Nowadays politics and the economy fill the front pages of the news media. Philosopher Fernando Savater and Guillermo de la Dehesa, an economist and president of the Centre for Economics Policy Research (CEPR), provided an in-depth analysis of the present situation, both inside Spain and internationally, during the Hay Festival Segovia event held at the Santa Cruz de La Real campus of IE University. They exchanged ideas about what they consider are the main problems of our time.
“We philosophers are specialists in saying what everybody knows, but saying it in a truculent tone,” said Savater to kick off his observations. He then spoke about one of today’s most controversial subjects: what defines a citizen and his link to the political system. “In a democracy we’re all politicians. A citizen necessarily has a political dimension, and it’s not a choice,” he added.
In this sense, the philosopher also defined a citizen in relation to the place where he lives. “In a country like Spain there are only Spanish citizens. There are Basques, Catalans… but those are cultural denominations. If we forget that a citizen is a citizen of a country, we have the absurdity of someone who thinks he has the right to decide who gives the orders and who doesn’t in a certain territory,” he explained, a reference to the independence process in Catalonia.
Beside the Catalan case, Guillermo de la Dehesa also gave his opinion about Brexit. He said it was “unheard of” that the British primer minister, David Cameron, could have organized a referendum without first analyzing what the consequences might be. He also stressed the “terrible” effects for European Union countries of the UK’s pulling out of that union. “The impact is important for Europe because it’s a case of a country with great weight, and for the UK it will be much worse than what they think,” he said. But he said it will be “at least two years” before we see the consequences of that exit.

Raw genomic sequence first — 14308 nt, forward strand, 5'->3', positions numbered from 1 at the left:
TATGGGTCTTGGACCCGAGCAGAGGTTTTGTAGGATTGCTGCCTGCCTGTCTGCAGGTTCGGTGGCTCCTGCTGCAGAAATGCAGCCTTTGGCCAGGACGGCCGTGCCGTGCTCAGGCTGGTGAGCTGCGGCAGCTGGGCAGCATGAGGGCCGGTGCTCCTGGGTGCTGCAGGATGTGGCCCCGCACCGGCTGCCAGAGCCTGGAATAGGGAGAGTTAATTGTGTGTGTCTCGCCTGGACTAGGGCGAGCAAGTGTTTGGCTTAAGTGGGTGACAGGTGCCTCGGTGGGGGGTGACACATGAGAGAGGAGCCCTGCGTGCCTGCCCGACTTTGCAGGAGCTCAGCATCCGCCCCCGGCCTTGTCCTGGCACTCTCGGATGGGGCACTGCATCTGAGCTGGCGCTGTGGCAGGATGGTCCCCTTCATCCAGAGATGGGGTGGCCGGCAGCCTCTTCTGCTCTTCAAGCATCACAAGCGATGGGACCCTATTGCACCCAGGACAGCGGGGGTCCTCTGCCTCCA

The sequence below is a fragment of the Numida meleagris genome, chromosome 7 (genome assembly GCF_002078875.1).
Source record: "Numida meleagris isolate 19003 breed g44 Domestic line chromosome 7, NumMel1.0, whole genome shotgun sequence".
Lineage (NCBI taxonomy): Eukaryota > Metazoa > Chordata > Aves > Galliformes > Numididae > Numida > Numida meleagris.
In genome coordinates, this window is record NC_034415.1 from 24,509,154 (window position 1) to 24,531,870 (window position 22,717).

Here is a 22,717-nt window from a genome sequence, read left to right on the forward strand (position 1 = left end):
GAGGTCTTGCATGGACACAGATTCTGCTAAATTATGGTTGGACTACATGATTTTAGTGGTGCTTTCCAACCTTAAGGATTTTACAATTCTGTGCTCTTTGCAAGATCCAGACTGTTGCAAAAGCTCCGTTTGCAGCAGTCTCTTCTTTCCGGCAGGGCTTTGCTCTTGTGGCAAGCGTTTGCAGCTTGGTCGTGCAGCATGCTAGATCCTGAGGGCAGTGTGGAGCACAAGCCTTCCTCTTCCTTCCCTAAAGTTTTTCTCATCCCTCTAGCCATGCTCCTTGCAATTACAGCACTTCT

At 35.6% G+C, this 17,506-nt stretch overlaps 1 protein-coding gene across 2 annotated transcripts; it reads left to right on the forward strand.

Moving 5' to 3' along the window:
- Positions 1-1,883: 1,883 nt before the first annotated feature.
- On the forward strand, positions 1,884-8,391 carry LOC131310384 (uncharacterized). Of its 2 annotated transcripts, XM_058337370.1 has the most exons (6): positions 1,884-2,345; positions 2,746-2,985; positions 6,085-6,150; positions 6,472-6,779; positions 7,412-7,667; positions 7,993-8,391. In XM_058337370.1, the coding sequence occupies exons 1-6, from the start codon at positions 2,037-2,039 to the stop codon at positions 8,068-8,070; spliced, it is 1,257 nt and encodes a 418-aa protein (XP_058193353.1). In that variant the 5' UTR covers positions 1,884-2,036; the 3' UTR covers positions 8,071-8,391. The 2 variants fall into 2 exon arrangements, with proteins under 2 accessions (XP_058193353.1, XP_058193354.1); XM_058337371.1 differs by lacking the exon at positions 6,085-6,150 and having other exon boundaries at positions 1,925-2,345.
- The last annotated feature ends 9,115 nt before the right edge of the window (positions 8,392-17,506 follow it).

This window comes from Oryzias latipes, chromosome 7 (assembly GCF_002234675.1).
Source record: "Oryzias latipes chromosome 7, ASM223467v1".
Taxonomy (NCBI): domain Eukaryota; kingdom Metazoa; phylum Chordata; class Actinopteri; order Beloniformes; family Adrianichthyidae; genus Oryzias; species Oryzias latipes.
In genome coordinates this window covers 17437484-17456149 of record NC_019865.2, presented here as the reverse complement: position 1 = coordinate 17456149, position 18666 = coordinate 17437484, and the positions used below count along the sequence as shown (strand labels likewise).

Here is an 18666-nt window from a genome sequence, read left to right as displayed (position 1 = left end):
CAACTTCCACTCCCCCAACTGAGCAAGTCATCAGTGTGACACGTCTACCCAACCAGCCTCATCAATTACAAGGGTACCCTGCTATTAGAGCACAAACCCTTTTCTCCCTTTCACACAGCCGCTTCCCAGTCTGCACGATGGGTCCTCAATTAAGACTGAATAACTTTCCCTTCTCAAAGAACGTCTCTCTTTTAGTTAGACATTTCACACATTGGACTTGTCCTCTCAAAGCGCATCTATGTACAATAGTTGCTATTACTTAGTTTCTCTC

Immigration was another of the subjects dealt with during this session. From an economic and sociological point of view, Guillermo de la Dehesa noted that Europe’s population is the one that is aging the fastest, behind only Japan. This situation, he said, endangers the European pension system. “In Europe, in 1913, when the average life expectancy was 43 years, retirement was set at 65 years. Today life expectancy is 82 and we continue to talk about 65. The system is going to collapse. If there are no immigrants, it will be impossible for Europe to survive,” he warned. The philosopher shared De la Dehesa’s opinion, and stressed that “immigration is spoken about as if it were a threat, but for the oldest people it is our hope.” And he rejected all those arguments against foreigners coming to Spain, saying they are not valid, as long as these foreigners respect the laws.
They ended with a discussion of corruption. In this sense, Savater wanted to make clear that “the fight against corruption cannot be part of a party’s political program. It is an earlier step, a hygienic measure that is very necessary and essential in Spain.” To be able to take part in politics, he insisted, it’s necessary to have first gotten rid of corruption in the political system.
This was an extremely valuable hour, in which the key points of current events were discussed from the different points of view of a philosopher and an economist.